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Old 07-27-2013, 12:16 AM   #1
njale
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In a dark beer like a stout....do you think a human can taste the difference in a 2week primary vs a 4week primary?

As in keg the beer after 2 weeks instead of waiting 4 weeks than keg

 
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Old 07-27-2013, 01:09 AM   #2
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I sure can and I can taste the difference in a stout that spent 8 weeks in the primary instead of 2 or 4. The difference to me is how quickly it matures for good drinking. By the time it has been in the bottle for 6 months, that difference is mostly gone though as it will mature in the bottle but much slower. It would be particularly noticeable if you keg and chill right away as the maturing process is chemical/biological and when you chill it the maturing process nearly stops.

 
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Old 07-28-2013, 01:19 AM   #3
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bump?

 
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Old 07-28-2013, 12:12 PM   #4
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Every beer is different, but for me: yes. I usually let my beers stay in the primary for 3-4 weeks; depending on style, gravity, etc. I typically make rather large beers, so 4 weeks works for me. If you're making a smaller beer (whether if it's 'dark' or not) 2 weeks can work just fine.

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Old 07-28-2013, 12:29 PM   #5
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You mean can I tell the difference between a beer with a gut load of fusel alcohol, phenols, diacetyl and acetylaldehyde and one that tastes good? Yep.
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Old 07-28-2013, 12:38 PM   #6
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taking it off after 2 instead of four, ur gonna have more byproducts that the yeast haven't cleaned up. To the point that i def think someone with a decent palette would recognize. Some stouts can go to keg in as little as ten days. I haven't done it but ive read about it here and elsewhere even from master brewers who went pro.

Personally i'd rather let it stay on the cake at least three weeks just to clean up and then let it age for a bit.
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Old 07-28-2013, 04:02 PM   #7
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I still don't understand how some people can keg after 10 days and say it tastes good shortly thereafter. Personally I have tested this and can definitely tell a difference leaving it in for 3-4 weeks. Anything shorter seems to need much more time to mature. And as the previous poster stated, once it's cold, it takes longer to mature. However, cold conditioning in the keg definitely helps drop out g the remaining particulate matter.

 
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Old 07-28-2013, 07:47 PM   #8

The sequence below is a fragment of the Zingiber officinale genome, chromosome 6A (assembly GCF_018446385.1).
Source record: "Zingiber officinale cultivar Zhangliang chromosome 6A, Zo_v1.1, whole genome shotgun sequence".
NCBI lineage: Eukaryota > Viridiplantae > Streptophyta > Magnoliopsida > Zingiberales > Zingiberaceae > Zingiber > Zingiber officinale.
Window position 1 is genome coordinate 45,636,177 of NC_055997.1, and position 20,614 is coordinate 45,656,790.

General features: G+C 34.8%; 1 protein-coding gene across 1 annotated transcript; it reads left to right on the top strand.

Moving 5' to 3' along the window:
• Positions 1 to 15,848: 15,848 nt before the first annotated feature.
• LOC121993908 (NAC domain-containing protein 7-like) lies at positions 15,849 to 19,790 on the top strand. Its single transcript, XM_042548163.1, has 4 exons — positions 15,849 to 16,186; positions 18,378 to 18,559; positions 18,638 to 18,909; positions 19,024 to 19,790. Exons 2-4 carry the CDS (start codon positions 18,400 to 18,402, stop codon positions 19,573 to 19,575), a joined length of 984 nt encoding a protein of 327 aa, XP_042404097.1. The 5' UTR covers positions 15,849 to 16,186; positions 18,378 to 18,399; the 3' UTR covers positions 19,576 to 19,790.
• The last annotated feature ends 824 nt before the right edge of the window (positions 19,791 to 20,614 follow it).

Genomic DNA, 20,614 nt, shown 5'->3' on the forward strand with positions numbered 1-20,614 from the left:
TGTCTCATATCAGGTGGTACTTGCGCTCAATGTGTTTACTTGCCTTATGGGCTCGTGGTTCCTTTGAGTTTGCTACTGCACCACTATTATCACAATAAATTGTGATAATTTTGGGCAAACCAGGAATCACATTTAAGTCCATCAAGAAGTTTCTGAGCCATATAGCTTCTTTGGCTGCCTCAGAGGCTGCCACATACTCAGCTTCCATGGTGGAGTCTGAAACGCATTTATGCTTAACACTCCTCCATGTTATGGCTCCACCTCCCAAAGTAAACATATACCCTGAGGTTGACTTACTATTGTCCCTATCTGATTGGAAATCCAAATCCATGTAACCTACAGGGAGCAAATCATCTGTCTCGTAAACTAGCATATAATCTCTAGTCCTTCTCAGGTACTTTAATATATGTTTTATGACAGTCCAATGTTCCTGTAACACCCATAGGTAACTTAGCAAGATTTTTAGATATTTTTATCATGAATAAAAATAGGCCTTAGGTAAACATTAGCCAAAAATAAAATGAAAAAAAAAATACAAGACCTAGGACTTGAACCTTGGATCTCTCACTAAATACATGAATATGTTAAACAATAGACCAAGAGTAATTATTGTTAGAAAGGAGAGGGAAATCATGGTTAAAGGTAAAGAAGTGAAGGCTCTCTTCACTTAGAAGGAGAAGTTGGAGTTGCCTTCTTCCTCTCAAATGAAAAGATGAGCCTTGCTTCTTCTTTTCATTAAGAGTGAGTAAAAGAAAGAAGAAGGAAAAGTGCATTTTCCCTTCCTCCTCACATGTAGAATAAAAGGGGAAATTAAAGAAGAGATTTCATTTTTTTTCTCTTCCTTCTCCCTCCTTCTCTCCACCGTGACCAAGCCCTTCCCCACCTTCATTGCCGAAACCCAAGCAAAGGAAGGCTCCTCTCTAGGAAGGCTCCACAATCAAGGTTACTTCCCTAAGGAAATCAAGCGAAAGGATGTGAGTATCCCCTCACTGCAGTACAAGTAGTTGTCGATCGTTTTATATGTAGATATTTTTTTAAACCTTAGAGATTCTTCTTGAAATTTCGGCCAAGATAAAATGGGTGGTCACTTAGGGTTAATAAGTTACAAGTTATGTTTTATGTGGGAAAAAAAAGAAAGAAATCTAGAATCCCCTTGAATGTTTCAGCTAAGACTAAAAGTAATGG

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Quote:
Originally Posted by Quaffman View Post
I still don't understand how some people can keg after 10 days and say it tastes good shortly thereafter. Personally I have tested this and can definitely tell a difference leaving it in for 3-4 weeks. Anything shorter seems to need much more time to mature. And as the previous poster stated, once it's cold, it takes longer to mature. However, cold conditioning in the keg definitely helps drop out g the remaining particulate matter.
I've also tested it- and prefer the flavor of a shorter (10-14 days) primary. A well made beer doesn't take weeks and weeks on the trub to "clean up".

Some people prefer the flavor of beers left on the yeast for 3-4 weeks (or longer), but I prefer a "cleaner" flavor. I'd suggest to anybody to try it. Make a batch, and split it in half. Leave one in the fermenter for 10 days and package when clear, and leave one in the fermenter for 4 weeks and package. Taste them side by side and see if you notice a difference, and if you do, which one you prefer. I prefer the shorter time in the fermenter.
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Old 07-28-2013, 08:22 PM   #9
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So do you cold crash your beers once signs of fermentation are complete? I was doing that but think I'll stop and try to keg after 10 days. I've got a chocolate hazelnut porter that's been in primary for 6 days now and am wondering if I should keg it at 10 days or let it sit for another 2 weeks.

 
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Old 07-29-2013, 12:48 PM   #10
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Quote:
Originally Posted by Quaffman View Post
So do you cold crash your beers once signs of fermentation are complete? I was doing that but think I'll stop and try to keg after 10 days. I've got a chocolate hazelnut porter that's been in primary for 6 days now and am wondering if I should keg it at 10 days or let it sit for another 2 weeks.
For most ales, I wait until signs of fermentation are complete (usually about day 5-7ish), then wait about three more days (or so) and check the SG. I do that to make sure it's finished, not stuck, and to check clarity. If the beer is starting to clear or not clear, I wait a few more days before kegging. If it's totally done and it's clear, I package or dryhop at that time (if it's to be dryhopped).

I don't think I've ever cold crashed in the fermenter, but I would if the beer wasn't clear by about day 15-20 probably.
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